India’s force structure and military strategy are also following these developments. The raising of two new army divisions in 2009, of the Mountain Strike Corps since 2013 and the positioning of Sukhoi Su-30MKI squadrons in Northeast India are intended to provide a shift in military strategy from a defensive posture (deterrence by denial) towards deterrence by punishment vis-à-vis China. More recently, virtually all Indian Army and Air Force acquisitions have been aimed at reducing the Chinese operational advantage in Tibet, from the US-made Apache and Chinook helicopters and M777 artillery to the French Dassault Rafale fighter squadrons, armed with SCALP and Meteor missiles.

In the background of increasing militarization of the Himalayas, there are a few factors pointing towards the erosion of conventional deterrence. First, China and India not only are more capable of launching (counter) offensive operations over the LAC, but are also preparing their armed forces for this scenario.

Although the main strategic concept of the People’s Republic of China is “Active Defense”, Chinese strategic culture and operational art emphasize that the defensive phase is very limited in time and scope. China has a historical preference for taking the offensive and achieving strategic surprise, either by preemption or a robust counter-strike. As Larry Wortzel shows, a contingency with India has caught momentum in Chinese military writings. Two ideas stand out in a future border scenario. First, the concept of operational depth is central to the PLA Air Force and Rocket Forces, which aim to neutralize the opponent’s force inside its own territory in order to weaken defenses and prepare for offensive land operations. Another development in Chinese strategic thought with regard to the mountainous terrain is that achieving information superiority and isolating the enemy by maneuver and combined forces (artillery, light armor, Special Forces, air assault, electronic warfare) is more advantageous than relying on a frontal attack.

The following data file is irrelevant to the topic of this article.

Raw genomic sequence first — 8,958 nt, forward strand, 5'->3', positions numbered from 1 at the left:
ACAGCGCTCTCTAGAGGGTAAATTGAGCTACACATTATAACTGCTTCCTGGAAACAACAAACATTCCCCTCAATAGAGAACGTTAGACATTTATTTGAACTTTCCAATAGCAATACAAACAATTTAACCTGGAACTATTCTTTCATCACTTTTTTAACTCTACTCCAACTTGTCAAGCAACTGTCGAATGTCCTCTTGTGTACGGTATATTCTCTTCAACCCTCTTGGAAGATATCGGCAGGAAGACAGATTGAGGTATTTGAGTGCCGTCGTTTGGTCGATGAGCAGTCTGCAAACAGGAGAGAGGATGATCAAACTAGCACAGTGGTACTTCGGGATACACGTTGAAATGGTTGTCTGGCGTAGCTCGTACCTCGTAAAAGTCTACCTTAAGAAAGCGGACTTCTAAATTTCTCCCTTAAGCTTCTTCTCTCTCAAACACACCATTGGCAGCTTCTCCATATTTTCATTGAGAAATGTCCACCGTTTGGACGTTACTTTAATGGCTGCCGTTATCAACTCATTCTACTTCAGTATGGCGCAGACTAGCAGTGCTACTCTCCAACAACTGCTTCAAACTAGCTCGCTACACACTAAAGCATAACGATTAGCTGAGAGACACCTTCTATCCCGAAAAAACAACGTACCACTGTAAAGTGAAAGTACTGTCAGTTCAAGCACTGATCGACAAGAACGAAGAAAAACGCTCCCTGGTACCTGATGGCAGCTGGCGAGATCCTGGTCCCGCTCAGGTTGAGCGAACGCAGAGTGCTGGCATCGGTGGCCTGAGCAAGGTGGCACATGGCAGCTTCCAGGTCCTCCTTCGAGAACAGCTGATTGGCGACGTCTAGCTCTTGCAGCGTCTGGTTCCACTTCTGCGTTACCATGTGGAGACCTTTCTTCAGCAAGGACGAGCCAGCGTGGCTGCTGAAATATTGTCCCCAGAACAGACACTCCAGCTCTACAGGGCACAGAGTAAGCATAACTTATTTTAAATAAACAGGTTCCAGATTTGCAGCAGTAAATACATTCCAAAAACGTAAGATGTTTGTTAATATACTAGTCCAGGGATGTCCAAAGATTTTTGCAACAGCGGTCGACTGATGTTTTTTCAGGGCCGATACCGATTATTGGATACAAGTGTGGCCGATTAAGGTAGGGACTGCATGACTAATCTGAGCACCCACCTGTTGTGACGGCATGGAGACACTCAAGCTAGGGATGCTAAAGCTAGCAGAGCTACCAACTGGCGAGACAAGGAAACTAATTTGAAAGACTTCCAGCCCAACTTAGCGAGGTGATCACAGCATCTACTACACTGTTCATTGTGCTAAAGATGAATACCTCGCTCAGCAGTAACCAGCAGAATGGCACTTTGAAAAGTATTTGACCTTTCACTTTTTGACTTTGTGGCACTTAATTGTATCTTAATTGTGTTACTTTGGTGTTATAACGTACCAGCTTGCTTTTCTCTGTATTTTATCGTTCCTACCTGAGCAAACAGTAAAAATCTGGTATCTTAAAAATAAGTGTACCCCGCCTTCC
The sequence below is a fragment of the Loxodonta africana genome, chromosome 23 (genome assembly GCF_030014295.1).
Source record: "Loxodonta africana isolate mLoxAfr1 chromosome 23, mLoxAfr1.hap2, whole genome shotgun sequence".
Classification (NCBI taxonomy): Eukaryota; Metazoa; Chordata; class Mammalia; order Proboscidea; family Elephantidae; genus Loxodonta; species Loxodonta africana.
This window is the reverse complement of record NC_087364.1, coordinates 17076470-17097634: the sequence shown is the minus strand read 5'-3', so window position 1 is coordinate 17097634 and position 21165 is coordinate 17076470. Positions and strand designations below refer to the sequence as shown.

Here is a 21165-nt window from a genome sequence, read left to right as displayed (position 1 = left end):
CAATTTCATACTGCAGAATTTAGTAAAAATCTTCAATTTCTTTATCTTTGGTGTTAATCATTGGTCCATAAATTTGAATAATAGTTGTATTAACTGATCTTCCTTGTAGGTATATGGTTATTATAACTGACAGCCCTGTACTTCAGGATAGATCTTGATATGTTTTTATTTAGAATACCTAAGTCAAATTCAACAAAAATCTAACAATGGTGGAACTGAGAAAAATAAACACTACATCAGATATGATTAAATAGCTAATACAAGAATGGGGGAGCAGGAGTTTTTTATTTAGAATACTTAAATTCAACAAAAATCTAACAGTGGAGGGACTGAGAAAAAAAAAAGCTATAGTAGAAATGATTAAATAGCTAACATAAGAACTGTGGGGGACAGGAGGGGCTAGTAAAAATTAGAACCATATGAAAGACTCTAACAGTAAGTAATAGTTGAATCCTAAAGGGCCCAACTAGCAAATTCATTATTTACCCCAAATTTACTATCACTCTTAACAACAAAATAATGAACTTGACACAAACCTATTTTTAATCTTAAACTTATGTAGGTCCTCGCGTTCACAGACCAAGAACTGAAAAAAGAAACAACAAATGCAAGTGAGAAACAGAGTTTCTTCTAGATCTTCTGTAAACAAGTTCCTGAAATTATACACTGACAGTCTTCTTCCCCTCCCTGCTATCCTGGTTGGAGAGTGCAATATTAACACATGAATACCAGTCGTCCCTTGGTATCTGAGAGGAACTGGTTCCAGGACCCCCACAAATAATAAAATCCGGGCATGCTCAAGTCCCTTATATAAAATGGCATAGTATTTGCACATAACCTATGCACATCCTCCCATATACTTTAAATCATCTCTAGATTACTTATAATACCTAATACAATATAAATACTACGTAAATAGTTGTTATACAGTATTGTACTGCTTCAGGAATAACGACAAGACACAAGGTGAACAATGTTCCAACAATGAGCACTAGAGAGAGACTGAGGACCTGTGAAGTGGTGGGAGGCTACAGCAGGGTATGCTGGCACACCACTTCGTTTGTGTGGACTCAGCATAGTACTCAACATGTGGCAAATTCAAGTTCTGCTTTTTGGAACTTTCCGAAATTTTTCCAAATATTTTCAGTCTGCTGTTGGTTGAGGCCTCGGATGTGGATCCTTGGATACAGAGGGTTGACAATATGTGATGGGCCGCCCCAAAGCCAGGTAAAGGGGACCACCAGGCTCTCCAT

Despite the severe conditions of mountain warfare, the Chinese military publications show increasing confidence, based on extensive training over the last decade, that it could apply the concepts of “local wars under informatized conditions” in Tibet. Over the last decade, the PLA has practiced large-scale theater mobility and air-land combined force projection in its exercises over Tibet, gradually integrating the electronic and cyber domains. Since nearly a third of Chinese territory is mountainous, there is a vast ground for rehearsing offensive operations and acclimatizing troops for long periods of time.